Featured image “Restorative justice” is a euphemism for trying to impose less punishment on disruptive students because these students are, as a group, disproportionately African-American. The motive for “restorative justice” is racial. The sociology/pedagogy brought to bear on its behalf is superstructure, to put it as kindly as I can. The Obama administration tried to impose “restorative justice” on schools by threatening to cut off federal funding. It did so through its »

Administration Rescinds Obama School Discipline Letter

Featured image Here’s some good news. The Department of Education and the Department of Justice have jointly rescinded an Obama-era “Dear Colleague” letter that threatened federal action against schools whose discipline policies result in a “disparate impact” on racial minorities. We have repeatedly denounced this assault by the Obama administration on the ability of schools to maintain classroom discipline. Indeed, of all the wars the left is waging on standards, its attack, »

The war on standards: fare-jumping edition

Featured image The City Council of Washington, D.C. has approved a measure decriminalizing fare evasion in its public transportation system. In D.C., “fare-jumping” will become a civil offense punishable only by a $50 fine. The legislation was originally introduced by dumb-as-a-rock anti-Semite Trayon White. It passed by a vote of 10-2. Fare-jumping is, of course, a form of theft. And not an innocuous form. The local transit authority loses more than $25 »

The war on standards reaches coffee stores

Featured image Let’s start with the disclosure thing. As an attorney, I had the good fortune to represent Starbucks in various matters, including a case, a matter of public record, where race discrimination was alleged (but not found). Nothing in this post is based on any information obtained as an attorney representing the company more than six years ago. What to make of the arrest of two black men at a Starbucks »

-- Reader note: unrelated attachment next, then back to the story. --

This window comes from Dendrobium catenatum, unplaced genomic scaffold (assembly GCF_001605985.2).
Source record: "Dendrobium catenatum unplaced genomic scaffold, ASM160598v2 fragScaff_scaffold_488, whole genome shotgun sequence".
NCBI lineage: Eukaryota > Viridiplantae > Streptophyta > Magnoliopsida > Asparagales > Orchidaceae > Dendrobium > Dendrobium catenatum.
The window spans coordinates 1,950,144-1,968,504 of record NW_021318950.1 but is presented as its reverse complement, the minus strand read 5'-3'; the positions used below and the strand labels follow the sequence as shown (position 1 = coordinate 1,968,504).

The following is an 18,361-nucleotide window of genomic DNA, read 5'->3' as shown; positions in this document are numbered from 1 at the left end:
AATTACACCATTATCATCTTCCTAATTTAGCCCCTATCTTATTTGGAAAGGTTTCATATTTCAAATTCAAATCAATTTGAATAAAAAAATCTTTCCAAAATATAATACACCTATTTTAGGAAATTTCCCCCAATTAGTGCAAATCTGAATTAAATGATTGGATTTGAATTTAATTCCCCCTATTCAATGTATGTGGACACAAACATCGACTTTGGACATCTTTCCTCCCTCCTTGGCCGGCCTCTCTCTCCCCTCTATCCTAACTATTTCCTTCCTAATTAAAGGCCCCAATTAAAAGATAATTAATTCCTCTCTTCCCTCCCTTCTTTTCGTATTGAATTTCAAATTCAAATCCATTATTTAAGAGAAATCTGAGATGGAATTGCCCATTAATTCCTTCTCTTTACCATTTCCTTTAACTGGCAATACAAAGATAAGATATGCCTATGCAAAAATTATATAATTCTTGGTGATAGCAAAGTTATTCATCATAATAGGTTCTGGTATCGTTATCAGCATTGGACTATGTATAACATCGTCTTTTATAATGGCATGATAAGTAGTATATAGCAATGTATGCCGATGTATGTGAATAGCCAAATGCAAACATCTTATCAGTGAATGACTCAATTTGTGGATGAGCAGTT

DeVos DOE clings to perverse Obama-era policy on school discipline

Featured image Four years ago, the Obama administration promulgated a Dear Colleague letter on school discipline. It was a joint Department of Justice/Department of Education production. More than a year into the Trump administration, the letter still stands. The fault lies with Betsy DeVos’ Department of Education. The Justice Department under Jeff Sessions strongly supports recalling the Dear Colleague letter. I’m told, however, that the DOE is pushing back. The DOE’s pushback »

Parkland and the culture of leniency

Featured image Daniel Horowitz convincingly ties the Parkland shooting to the culture of leniency towards criminals, also known as the jailbreak agenda. He writes: The jailbreak agenda is definitely on display in the Broward County law enforcement agencies. It turns out that Broward County has been promoting a program, funded in part by the federal government, to incentivize local officials to do everything they can to keep juveniles out of jail. . »

Pretending our way to decline

Featured image I had hoped that the idiotic left-wing outrage at Attorney General Sessions’ use of the term “Anglo-American law enforcement” would dissipate without making it into mainstream discussion. The fact that former President Obama has referred to the Anglo-American nature of our justice system seemed to support my hope. No such luck. This morning, I heard NPR pretend there is a legitimate racism story here. So did ABC News and the »

The war on standards: Illiterate teachers edition

Featured image I missed this story at the time, but earlier this year the New York Times reported that the New York Board of Regents eliminated a requirement that aspiring teachers in the state pass a literacy test to become certified. The Board eliminated the requirement because Black and Hispanic candidates for teaching jobs passed the literacy test at significantly lower rates than white candidates. In lieu of passing the literary test, »

Bourgeois norms in black history, Robert Woodson’s take

Featured image I wrote here about an op-ed by professors Amy Wax and Larry Alexander in which the authors praised America’s 1950s “bourgeois culture.” Though acknowledging the existence of “racial discrimination, limited sex roles, and pockets of anti-Semitism” in that culture, they insisted that the modern “loss of bourgeois habits has seriously impeded the progress of disadvantaged groups.” Wax and Alexander described the habits they extolled this way: Get married before you »